Advice re. (lack of) pay rise whilst on ML please(9 Posts)
My colleagues (all of my team apart from me) have been given a "discretionary performance based" pay rise. I am in the middle of my maternity leave. I have been told verbally by my line manager that I was not awarded a pay rise as I am on ML. I have asked him to speak to the directors as I don't think that's legal and to review the decision. I have a meeting with him tomorrow.
Where do I stand on this? My appraisals have always been excellent and no one has indicated there is anything wrong with my performance other than the fact I haven't been there for 6 months. I haven't had a pay rise since 2008.
Is it up to me to prove discrimination or them to prove they're not discriminating? Does anyone have any pointers for documentation which I can lift some legal phrases from? What should I say to my line manager tomorrow?
Any advice much appreciated.
It's a tricky one I'd wait to see if Flowery is knocking around but I'll start.
How many is in your team that got pay rises and are there any men in it.
There are 4 on my team, all men except for me. I work in a male dominated industry but for a company which makes a big deal out of being "family friendly".
They all got pay rises. I am the second most senior member of the team and one of the other team members reports to me. (I haven't officially been informed of his pay rise as his team leader yet either )
We do have a decent (I think) HR dept.
I would be kicking off even if it was legal of them! It's bang out of order IMO, if you were hitting all your tariffs and performances before going
On ML surely that means they are only NOT awarding it because of the ML?
I'd kick off as well. Depends when it was awarded for. I.e. if its been awarded for the months you were off or for the previous year results etc.
Did anything special happen while you were off (like a massive new customer?) or wasit just they has some cash floating about.
For the meeting I'd just point out that all men got pay rises, you didn't as you were on ML and that looks suspect from a equal pay point of view. As its discretionary you'd have to prove gender discrimination and its not as cut and dry as if this was a contractual benefit but still off.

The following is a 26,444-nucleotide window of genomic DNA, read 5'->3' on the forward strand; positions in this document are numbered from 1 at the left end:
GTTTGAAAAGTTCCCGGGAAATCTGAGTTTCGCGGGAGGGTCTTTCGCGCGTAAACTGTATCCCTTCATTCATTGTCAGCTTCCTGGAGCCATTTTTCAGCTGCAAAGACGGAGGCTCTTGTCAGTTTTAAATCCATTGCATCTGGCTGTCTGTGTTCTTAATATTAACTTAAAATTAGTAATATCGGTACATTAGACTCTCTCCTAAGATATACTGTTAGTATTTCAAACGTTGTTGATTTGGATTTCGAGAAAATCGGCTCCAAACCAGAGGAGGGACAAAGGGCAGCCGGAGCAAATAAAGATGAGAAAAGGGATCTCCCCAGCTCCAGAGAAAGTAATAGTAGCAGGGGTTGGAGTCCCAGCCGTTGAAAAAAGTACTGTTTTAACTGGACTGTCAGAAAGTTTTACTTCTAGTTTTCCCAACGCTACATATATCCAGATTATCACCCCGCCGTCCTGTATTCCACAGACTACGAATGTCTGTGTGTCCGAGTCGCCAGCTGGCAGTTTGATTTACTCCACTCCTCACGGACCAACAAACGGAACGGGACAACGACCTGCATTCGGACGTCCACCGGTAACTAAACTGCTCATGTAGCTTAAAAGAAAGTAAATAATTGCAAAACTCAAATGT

I think I'll ask them to clarify the criteria they used to assess the performance for the pay rises. There have been a couple of big sucessful projects which have completed since I went on ML, but I was instrumental in kicking them off and designing and implementing the project plans.
I have to go to bed now, DS is not a good sleeper! Any more advice gratefully received. Thanks for your responses.
It is a very grey area indeed, but the general rule that larger organisations follow is 'when in doubt, give a bonus', and that is pretty much the advice that the magic circle give their clients - I've been briefed twice on this from two different firms and got the same message.
Although 'discretionary' pay rises and bonuses can be avoided for people on ML, companies would need to set out all the rules they followed in deciding the criteria, and then once they've done that, they need to show that their rules aren't discrimnatory. Most companies don't have set formulae to start with, so they fall at the first hurdle. And they loathe disclosing their rules anyway (if they have them) because then they set a 'precedent' that people can then fight for the next year.
There was one case around 4 years ago (at Paribas I think, could be wrong) where tribunal ruled that it was definitely indirect discrimination to not award a discretionary performance-related bonus to someone on ML on grounds that woman couldn't 'perform' because she was on ML, but other tribunals have leant the other way both before and after this case so you can't rely on it completely (although I think that your case is actually stronger because a payrise goes on affecting you long after you return from ML).
so all in all you have a strong hand, especially as you helped win the business and kick it off. Am sure it is only ignorance from your bosses that has caused this and they will reverse sharply if HR get involved. If not I will dig out the specific case for you to go back to them with.
Thanks StillSquiffy for that great post. My line manager has not yet had a response from the director. I have asked him to clarify the terms for which the pay rise was awarded and made sure that my line manager is aware of the legal position. If I have heard nothing by the end of the week I will contact HR.
It's so frustrating having to fight such a predictable and tedious battle for the sake of a few hundred pounds which for the company is a pittance yet for me is important (I am the main breadwinner in the household).
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